When the details of the charges levied against Democratic California State Sen. Leland Yee were released, all eyes zeroed in on the gun-smuggling accusations. It made sense to do so—Yee was a notable advocate for tougher gun control, and yet he stands accused of offering assistance in smuggling guns and heavy weapons from a violent group in the Philippines to the United States.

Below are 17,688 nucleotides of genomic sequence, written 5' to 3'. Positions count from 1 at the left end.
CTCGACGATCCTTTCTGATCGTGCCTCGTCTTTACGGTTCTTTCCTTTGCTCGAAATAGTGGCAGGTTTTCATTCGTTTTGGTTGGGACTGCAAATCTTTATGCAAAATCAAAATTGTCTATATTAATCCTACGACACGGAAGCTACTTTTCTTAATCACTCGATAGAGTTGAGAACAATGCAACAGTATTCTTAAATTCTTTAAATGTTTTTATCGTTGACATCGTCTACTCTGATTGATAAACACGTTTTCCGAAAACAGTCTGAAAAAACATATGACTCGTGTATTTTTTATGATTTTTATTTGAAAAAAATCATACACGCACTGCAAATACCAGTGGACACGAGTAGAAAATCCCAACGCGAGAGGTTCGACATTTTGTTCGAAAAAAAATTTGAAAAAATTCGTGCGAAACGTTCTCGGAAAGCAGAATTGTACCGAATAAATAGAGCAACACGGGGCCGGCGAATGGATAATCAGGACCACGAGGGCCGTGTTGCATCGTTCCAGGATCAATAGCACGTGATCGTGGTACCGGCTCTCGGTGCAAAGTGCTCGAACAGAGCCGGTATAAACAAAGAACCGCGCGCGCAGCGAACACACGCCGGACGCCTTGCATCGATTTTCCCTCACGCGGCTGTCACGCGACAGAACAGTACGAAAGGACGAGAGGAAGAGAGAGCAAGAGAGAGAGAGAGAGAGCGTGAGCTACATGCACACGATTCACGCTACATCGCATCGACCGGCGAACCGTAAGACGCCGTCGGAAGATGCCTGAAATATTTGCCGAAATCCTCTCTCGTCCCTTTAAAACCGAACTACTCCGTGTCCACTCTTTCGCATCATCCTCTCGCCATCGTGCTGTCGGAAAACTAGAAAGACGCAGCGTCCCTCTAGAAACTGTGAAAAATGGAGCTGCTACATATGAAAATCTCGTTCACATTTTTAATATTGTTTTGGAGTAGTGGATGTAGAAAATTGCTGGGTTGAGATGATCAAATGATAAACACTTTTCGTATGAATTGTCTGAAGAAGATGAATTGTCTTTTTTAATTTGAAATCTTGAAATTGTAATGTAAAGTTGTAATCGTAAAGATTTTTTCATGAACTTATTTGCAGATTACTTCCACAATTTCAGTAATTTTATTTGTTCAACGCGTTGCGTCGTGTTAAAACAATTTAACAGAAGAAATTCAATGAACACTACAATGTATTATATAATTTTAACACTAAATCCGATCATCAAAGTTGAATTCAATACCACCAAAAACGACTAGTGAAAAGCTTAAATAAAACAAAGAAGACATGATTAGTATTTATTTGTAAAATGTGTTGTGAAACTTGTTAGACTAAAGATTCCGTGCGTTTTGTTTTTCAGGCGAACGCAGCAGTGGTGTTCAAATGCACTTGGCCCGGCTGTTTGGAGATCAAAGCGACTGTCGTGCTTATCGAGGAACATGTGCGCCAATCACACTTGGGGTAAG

There was more against Yee than the gun charges, though. He stands accused of more conventional legislative corruption, charged with taking money in exchange for access or support. Buried at the end of the 137-page FBI report was an undercover effort to snag Yee that doesn't highlight a crime so much as how the sausage of legislation is made, particularly laws that protect crony capitalists. Reason's Scott Shackford takes a look at a sting designed to get Yee to endorse a protectionist law for big medical marijuana dispensaries that looks more like business as usual than any sort of corruption.